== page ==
The locals’ guide to Rome

Renowned for its iconic monuments, impeccable style and delicious eats, we discover the secrets of the Eternal City from those in the know

 

STYLE AND THE CITY

Stylist Janita Helova opens up her style files 

What’s your go-to shopping destination?

You can find the biggest Italian fashion haute-couture stores – like Fendi, Valentino, Prada, Armani and many others – in Via Condotti shopping street near the Spanish steps. Via del Corso and Via Cola di Rienzo are also very good shopping streets.

What’s the street style like?

The Italian way is to buy quality over quantity. For Italian men, shoes are very important – always high-quality leather shoes. Almost all Italians own some type of scarf, no matter whether you’re young, old, male or female.

What would you recommend buying as a memento of a visit to your city?

A silk scarf or pashmina wool wrap would be a good idea and it’s light and easy to transport. Roman-style jewellery is another elegant choice, and leather goods are extremely good quality in Italy so go for a pair of gloves, a wallet, belt or small purse. Piazza Navona is full of talented artists; here you might find an original line drawing or oil painting to take home. A small bottle of extra-virgin olive oil, an espresso coffee-maker or Parmesan cheese and chocolate are other good choices.

What’s the city’s most stylish restaurant?

Michelin-starred restaurants like La Pergola, Imago, Il Pagliaccio, Aroma and Glass Hostaria are favourites with the international jet set. Antica Pesa serves Roman classics in the trastevere area and A-list celebrities love this place.

Tell us one thing about Rome that only the locals know…

The secret keyhole of the Knights of Malta during night-time on Mount Aventine is a must-visit. Find the large door in the Piazza dei Cavalieri and look inside the keyhole there – you’ll find an unexpected surprise. Afterwards, take a walk along the Appian Way – Via Appia is officially the first paved road in history.

Wander through Campo di Fiorri
Wander through Campo di Fiorri

 

CULTURAL HOTSPOTS

Photographer Sofia Aquino Gomez on where best to wander 

What’s the most exciting cultural aspect of the city?

It’s literally steeped in culture, history and art – wherever you go there’s something cultural waiting to astound.

Is there anything visitors are surprised by when it comes to culture in Rome?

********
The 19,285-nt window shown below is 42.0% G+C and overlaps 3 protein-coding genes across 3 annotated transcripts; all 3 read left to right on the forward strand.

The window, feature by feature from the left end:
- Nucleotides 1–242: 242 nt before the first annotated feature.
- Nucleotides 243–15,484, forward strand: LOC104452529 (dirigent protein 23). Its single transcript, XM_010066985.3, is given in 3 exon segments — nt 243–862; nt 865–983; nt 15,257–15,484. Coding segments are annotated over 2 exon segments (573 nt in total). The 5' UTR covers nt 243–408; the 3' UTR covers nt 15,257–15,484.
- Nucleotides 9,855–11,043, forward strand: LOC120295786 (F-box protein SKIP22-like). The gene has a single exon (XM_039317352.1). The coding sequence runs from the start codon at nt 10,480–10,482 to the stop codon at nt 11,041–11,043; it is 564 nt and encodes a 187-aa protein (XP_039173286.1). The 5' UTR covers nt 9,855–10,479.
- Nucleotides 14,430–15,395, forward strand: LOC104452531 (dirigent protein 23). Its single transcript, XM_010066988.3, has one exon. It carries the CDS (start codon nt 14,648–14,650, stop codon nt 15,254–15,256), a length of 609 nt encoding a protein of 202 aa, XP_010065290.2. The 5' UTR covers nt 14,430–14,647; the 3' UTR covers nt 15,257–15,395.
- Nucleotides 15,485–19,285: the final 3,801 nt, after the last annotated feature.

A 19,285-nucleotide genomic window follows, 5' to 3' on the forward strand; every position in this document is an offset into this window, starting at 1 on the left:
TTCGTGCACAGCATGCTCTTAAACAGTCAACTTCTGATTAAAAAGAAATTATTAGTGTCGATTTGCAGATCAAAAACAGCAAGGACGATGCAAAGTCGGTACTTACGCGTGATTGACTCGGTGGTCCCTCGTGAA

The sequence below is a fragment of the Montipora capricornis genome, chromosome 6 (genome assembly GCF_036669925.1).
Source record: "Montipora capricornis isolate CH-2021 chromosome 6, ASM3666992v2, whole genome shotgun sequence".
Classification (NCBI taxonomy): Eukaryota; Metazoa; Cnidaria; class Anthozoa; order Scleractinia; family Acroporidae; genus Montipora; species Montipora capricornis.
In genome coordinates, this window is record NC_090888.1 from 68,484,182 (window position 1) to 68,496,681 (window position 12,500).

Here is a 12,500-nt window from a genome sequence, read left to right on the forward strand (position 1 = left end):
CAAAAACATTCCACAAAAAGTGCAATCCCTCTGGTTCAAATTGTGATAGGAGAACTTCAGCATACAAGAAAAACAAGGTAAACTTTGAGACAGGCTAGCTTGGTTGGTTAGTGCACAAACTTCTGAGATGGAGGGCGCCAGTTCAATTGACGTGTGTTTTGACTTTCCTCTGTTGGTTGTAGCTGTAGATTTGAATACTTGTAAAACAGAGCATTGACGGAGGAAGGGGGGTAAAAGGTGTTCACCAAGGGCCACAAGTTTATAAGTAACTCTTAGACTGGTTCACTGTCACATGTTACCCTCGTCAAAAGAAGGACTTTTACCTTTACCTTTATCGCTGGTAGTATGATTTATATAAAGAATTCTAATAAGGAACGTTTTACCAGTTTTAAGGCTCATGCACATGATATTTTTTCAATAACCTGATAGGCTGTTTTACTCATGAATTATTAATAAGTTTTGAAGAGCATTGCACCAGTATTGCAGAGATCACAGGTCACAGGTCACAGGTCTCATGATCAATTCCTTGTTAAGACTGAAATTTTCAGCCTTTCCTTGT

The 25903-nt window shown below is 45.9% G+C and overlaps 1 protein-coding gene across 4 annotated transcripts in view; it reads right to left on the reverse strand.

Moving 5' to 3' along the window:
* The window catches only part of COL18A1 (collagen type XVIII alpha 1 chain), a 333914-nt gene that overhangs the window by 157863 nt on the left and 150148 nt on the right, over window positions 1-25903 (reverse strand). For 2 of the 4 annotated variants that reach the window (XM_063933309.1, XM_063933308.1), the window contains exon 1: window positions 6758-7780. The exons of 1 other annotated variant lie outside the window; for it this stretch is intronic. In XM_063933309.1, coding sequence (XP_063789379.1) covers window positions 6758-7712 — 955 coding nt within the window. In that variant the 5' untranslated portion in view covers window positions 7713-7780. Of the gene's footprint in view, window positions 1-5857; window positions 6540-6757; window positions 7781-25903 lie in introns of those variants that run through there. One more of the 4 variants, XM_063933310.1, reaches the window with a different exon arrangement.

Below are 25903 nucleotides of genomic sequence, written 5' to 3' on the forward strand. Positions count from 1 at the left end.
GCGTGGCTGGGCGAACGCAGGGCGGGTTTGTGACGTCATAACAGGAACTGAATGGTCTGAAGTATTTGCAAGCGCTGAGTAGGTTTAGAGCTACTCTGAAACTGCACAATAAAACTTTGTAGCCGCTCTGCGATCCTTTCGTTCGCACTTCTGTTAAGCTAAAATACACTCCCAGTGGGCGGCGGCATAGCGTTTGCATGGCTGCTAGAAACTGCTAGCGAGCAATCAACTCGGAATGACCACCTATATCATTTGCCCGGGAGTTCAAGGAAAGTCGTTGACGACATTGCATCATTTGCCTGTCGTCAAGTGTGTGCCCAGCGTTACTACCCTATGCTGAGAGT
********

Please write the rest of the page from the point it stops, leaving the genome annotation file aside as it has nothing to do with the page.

People always seem impressed by how important family life is for Italians, and that means extended families – grans, aunts, cousins, second cousins. No matter what day you visit, you’ll see big families enjoying meals or evenings together.

The best area in Rome for exploring?

Most people head to Centro Storico as that’s where lots of the big sights like the Pantheon and Piazza Navona are. It’s also typical Rome with cobbled streets and narrow alleys.

What about hidden gems?

Technically still part of Centro Storico, Campo di Fiorri is a quieter region as there aren’t many big sightseeing sites here. It’s wonderfully atmospheric and a great place to simply wander – it’s made up of street cafés, independent boutiques, local art stores and cosy trattorias. Also, head to Palatine Hill, where the House of Augustus and the House of Livia – the most intact of the hill’s ruins – were opened to the public last year.

Restaurants and trattorias spill onto Rome's cobbled streets
Restaurants and trattorias spill onto Rome’s cobbled streets

 

ROME EATS

Food expert and blogger Katie Parla on her favourite places to grab a bite

What’s your go-to restaurant in Rome?

Cesare al Casaletto is my go-to; whether I’m entertaining visiting chefs, hungry friends or family, I know Cesare will impress with its flawless fried starters and Roman classics like rigatoni con la pajata and simmered tripe.

What’s the city’s best-kept foodie secret?

The restaurants and trattorias here often have lots of seasonal veggies that aren’t on the menu, so ask to hear the contorno specials.

What’s trending food-wise in the city?

Fast food and street food are hot right now. Trapizzino is a popular local chain that serves pizza pockets stuffed with classic Roman combinations including braised oxtail and chicken cacciatore.

The hottest area in town at the moment?

Rome’s trend cycles move way slower than London or Paris so we don’t have a super-hot neighbourhood. Pigneto has been going strong for years, as have Ostiense and Testaccio.

What’s the city’s most stylish restaurant?

Romeo in Testaccio is probably the restaurant with the most attention to modern design. It’s experienced some serious growing pains since moving from its original location near the Vatican, but the interior design and the way the space makes use of an old car dealership is really quite impressive.

And the must-try local food?

Rome’s cuisine is unique and there are so many dishes here that you can’t find in other Italian cities. Visitors should never leave without trying pizza by the slice (Pizzarium is my top spot), carbonara (Roscioli does a beautiful version), cacio e pepe (Cesare al Casaletto makes one of my favourites) and offal (literally every Roman place I recommend on my site serves innards).

Tell us one thing about Rome that only the locals know…

You have to earn the respect of the restaurant, bar and market-stall owner with habitual visits before they really open up. This is true whether you’re a tourist or a local. The good news is, it doesn’t take long to become a regular – just consistency!